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Air Canada Flight 189
was an Air Canada
Air Canada is the flag carrier and largest airline of Canada. The airline, founded in 1936, provides scheduled and charter air transport for passengers and cargo to 178 destinations worldwide. It is the world's tenth largest passenger airline by number of destinations, and the airline is a...
flight from Ottawa
Ottawa is the capital of Canada, the second largest city in the Province of Ontario, and the fourth largest city in the country. The city is located on the south bank of the Ottawa River in the eastern portion of Southern Ontario...
Vancouver is a coastal seaport city on the mainland of British Columbia, Canada. It is the hub of Greater Vancouver, which, with over 2.3 million residents, is the third most populous metropolitan area in the country,...
Toronto is the provincial capital of Ontario and the largest city in Canada. It is located in Southern Ontario on the northwestern shore of Lake Ontario. A relatively modern city, Toronto's history dates back to the late-18th century, when its land was first purchased by the British monarchy from...
Winnipeg is the capital and largest city of Manitoba, Canada, and is the primary municipality of the Winnipeg Capital Region, with more than half of Manitoba's population. It is located near the longitudinal centre of North America, at the confluence of the Red and Assiniboine Rivers .The name...
. On June 26, 1978 it crashed on takeoff in Toronto killing two passengers.
During takeoff at 8:15 a.m. one of the DC-9-32's tires burst and partially disintegrated, firing chunks of rubber into the landing gear mechanism. This set off an "unsafe gear" warning, prompting the pilot to abort the takeoff. However, the aircraft was already two thirds along the length of runway 24R and travelling at 154 knots. It could not stop before the end of the runway, and plunged off the edge of an embankment still travelling at 60 knots, eventually coming to a rest in the Etobicoke Creek
Etobicoke Creek is one of the many creeks running through Toronto, Ontario and the Toronto Area into Lake Ontario, often characterized by their winding paths through deep ravines and distinctive shale banks....
A ravine is a landform narrower than a canyon and is often the product of streamcutting erosion. Ravines are typically classified as larger in scale than gullies, although smaller than valleys. A ravine is generally a fluvial slope landform of relatively steep sides, on the order of twenty to...
. The plane broke in three pieces, but despite its full load of fuel did not catch fire. The accident was visible from Highway 401, which runs alongside the south side of the airport. (Note: At the time of the crash runway 24R was numbered 24L, and the present runway 23 was numbered 24R. This was changed when a new runway was constructed on the south side of the airfield, and was numbered 24L)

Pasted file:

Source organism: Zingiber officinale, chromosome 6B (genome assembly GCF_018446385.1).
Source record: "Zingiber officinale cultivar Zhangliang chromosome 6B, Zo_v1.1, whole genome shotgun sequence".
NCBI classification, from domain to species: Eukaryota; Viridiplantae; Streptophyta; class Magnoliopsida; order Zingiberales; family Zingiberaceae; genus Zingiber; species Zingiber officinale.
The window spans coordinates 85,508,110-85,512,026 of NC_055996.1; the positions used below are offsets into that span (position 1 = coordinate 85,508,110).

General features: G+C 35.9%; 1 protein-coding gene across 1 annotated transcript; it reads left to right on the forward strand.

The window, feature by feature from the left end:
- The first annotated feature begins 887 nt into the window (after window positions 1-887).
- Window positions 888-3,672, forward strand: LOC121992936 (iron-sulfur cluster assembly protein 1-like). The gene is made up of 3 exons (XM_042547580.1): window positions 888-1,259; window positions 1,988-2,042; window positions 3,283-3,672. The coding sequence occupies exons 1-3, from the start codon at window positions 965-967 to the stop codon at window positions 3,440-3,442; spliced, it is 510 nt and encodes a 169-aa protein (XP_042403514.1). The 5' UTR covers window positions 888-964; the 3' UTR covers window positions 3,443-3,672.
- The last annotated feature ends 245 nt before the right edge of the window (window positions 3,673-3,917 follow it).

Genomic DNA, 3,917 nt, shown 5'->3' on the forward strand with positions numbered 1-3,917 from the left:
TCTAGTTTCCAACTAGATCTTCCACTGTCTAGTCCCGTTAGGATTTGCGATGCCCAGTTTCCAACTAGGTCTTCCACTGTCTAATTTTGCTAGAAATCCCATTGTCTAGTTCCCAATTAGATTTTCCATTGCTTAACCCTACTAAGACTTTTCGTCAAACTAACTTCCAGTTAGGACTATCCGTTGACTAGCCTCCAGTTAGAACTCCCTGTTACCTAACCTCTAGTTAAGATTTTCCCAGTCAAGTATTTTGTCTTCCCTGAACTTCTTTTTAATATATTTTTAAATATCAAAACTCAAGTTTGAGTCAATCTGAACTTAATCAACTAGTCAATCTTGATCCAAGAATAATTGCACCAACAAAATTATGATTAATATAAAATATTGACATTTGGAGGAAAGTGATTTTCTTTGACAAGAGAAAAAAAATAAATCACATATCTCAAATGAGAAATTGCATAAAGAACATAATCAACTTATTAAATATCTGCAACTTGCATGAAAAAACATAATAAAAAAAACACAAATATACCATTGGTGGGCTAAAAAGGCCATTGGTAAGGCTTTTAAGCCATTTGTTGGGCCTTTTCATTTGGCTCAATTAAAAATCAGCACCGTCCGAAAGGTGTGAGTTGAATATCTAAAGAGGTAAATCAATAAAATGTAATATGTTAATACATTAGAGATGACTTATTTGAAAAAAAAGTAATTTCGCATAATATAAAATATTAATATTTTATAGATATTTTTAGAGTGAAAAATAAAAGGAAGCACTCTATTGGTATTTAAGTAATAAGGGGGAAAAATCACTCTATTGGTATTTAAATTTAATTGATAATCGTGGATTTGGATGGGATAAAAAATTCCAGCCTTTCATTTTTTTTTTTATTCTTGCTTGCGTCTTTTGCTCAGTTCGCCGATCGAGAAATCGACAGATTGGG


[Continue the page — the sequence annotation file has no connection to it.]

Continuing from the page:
The plane was destroyed and two passengers were killed: 73 year old J. Frank Scrase of Victoria died when a rib punctured his heart, and 45 year old Irwin Theodore Childs of North York
North York is a dissolved municipality within the current city of Toronto, Ontario, Canada. Geographically, it comprises the central part of the northern section of Toronto. As of the 2006 Census, it has a population of 635,370. The official 2001 census count was 608,288...
died of suffocation when he was wedged beneath the seat in front of him. Both were seated at the site of the forward split in the fuselage. Most of the other 105 passengers and crew aboard were injured.
The subsequent investigation found multiple causes of the accident. It recommended greater scrutiny be given to the tires. The pilot, Reginald W. Stewart, delayed four seconds after the warning light came on before he chose to abort the takeoff; a more immediate decision would have prevented the accident. The investigators also criticized the level of training in emergency braking. The presence of the ravine at the end of the runway was also questioned, but nothing was done. This failure to expand the airport's overshoot zone was raised when Air France Flight 358
Air France Flight 358, a flight from Paris, France, to Toronto, Canada, using an Airbus A340 airliner, departed Paris without incident at 11:53 UTC 2 August 2005, later touching down on runway 24L-06R at Toronto Pearson International Airport at 20:01 UTC...
plunged into the same ravine 27 years later.
Although it is customary for airlines to retire a flight number after a major incident, Air Canada continues to use Flight 189 for its Ottawa-Vancouver route and it uses and Airbus A321 aircraft instead of a McDonnell Douglas DC-9-32. However, the flight no longer has stopovers in Toronto and Winnipeg.